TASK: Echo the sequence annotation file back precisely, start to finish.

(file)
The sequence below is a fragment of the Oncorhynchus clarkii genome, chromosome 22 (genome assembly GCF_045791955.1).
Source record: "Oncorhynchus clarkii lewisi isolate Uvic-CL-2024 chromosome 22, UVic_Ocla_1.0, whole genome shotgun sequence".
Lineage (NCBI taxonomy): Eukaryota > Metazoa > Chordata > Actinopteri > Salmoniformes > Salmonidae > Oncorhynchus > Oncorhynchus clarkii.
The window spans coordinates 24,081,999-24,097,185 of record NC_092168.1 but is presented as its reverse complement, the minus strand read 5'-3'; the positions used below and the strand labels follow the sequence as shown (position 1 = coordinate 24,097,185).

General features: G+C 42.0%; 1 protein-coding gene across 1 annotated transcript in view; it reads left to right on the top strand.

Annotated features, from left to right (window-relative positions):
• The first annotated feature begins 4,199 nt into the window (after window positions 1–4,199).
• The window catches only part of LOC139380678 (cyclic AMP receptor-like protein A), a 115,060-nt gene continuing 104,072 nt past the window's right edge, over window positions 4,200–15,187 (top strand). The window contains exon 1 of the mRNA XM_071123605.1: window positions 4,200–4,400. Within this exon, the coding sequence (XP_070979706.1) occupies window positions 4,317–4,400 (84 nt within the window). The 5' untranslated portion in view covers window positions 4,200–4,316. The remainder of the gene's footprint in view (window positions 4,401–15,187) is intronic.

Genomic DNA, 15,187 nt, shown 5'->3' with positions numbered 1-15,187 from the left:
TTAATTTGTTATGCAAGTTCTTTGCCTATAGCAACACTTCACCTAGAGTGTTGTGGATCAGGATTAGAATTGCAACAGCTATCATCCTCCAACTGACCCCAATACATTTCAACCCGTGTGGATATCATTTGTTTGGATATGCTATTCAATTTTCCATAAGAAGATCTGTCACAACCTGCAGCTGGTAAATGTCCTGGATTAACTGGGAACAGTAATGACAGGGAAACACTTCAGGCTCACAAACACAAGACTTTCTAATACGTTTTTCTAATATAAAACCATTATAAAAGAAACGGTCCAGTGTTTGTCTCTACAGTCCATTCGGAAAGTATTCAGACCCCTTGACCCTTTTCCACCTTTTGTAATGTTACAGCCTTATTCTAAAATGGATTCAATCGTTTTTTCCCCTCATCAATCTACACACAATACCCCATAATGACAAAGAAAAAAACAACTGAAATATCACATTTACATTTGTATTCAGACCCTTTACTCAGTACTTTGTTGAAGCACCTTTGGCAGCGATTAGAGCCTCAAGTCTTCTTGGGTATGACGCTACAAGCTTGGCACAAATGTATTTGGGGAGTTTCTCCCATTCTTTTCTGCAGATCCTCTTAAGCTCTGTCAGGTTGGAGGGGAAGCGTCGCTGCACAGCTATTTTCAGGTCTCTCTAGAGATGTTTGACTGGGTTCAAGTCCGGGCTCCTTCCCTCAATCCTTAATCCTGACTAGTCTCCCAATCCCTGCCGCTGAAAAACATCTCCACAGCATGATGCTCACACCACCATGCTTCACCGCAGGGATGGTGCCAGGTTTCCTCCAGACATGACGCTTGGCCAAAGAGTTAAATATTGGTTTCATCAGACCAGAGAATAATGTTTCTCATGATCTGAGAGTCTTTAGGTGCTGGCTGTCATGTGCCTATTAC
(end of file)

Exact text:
The sequence below is a fragment of the Oncorhynchus clarkii genome, chromosome 22 (genome assembly GCF_045791955.1).
Source record: "Oncorhynchus clarkii lewisi isolate Uvic-CL-2024 chromosome 22, UVic_Ocla_1.0, whole genome shotgun sequence".
Lineage (NCBI taxonomy): Eukaryota > Metazoa > Chordata > Actinopteri > Salmoniformes > Salmonidae > Oncorhynchus > Oncorhynchus clarkii.
The window spans coordinates 24,081,999-24,097,185 of record NC_092168.1 but is presented as its reverse complement, the minus strand read 5'-3'; the positions used below and the strand labels follow the sequence as shown (position 1 = coordinate 24,097,185).

General features: G+C 42.0%; 1 protein-coding gene across 1 annotated transcript in view; it reads left to right on the top strand.

Annotated features, from left to right (window-relative positions):
• The first annotated feature begins 4,199 nt into the window (after window positions 1–4,199).
• The window catches only part of LOC139380678 (cyclic AMP receptor-like protein A), a 115,060-nt gene continuing 104,072 nt past the window's right edge, over window positions 4,200–15,187 (top strand). The window contains exon 1 of the mRNA XM_071123605.1: window positions 4,200–4,400. Within this exon, the coding sequence (XP_070979706.1) occupies window positions 4,317–4,400 (84 nt within the window). The 5' untranslated portion in view covers window positions 4,200–4,316. The remainder of the gene's footprint in view (window positions 4,401–15,187) is intronic.

Genomic DNA, 15,187 nt, shown 5'->3' with positions numbered 1-15,187 from the left:
TTAATTTGTTATGCAAGTTCTTTGCCTATAGCAACACTTCACCTAGAGTGTTGTGGATCAGGATTAGAATTGCAACAGCTATCATCCTCCAACTGACCCCAATACATTTCAACCCGTGTGGATATCATTTGTTTGGATATGCTATTCAATTTTCCATAAGAAGATCTGTCACAACCTGCAGCTGGTAAATGTCCTGGATTAACTGGGAACAGTAATGACAGGGAAACACTTCAGGCTCACAAACACAAGACTTTCTAATACGTTTTTCTAATATAAAACCATTATAAAAGAAACGGTCCAGTGTTTGTCTCTACAGTCCATTCGGAAAGTATTCAGACCCCTTGACCCTTTTCCACCTTTTGTAATGTTACAGCCTTATTCTAAAATGGATTCAATCGTTTTTTCCCCTCATCAATCTACACACAATACCCCATAATGACAAAGAAAAAAACAACTGAAATATCACATTTACATTTGTATTCAGACCCTTTACTCAGTACTTTGTTGAAGCACCTTTGGCAGCGATTAGAGCCTCAAGTCTTCTTGGGTATGACGCTACAAGCTTGGCACAAATGTATTTGGGGAGTTTCTCCCATTCTTTTCTGCAGATCCTCTTAAGCTCTGTCAGGTTGGAGGGGAAGCGTCGCTGCACAGCTATTTTCAGGTCTCTCTAGAGATGTTTGACTGGGTTCAAGTCCGGGCTCCTTCCCTCAATCCTTAATCCTGACTAGTCTCCCAATCCCTGCCGCTGAAAAACATCTCCACAGCATGATGCTCACACCACCATGCTTCACCGCAGGGATGGTGCCAGGTTTCCTCCAGACATGACGCTTGGCCAAAGAGTTAAATATTGGTTTCATCAGACCAGAGAATAATGTTTCTCATGATCTGAGAGTCTTTAGGTGCTGGCTGTCATGTGCCTATTAC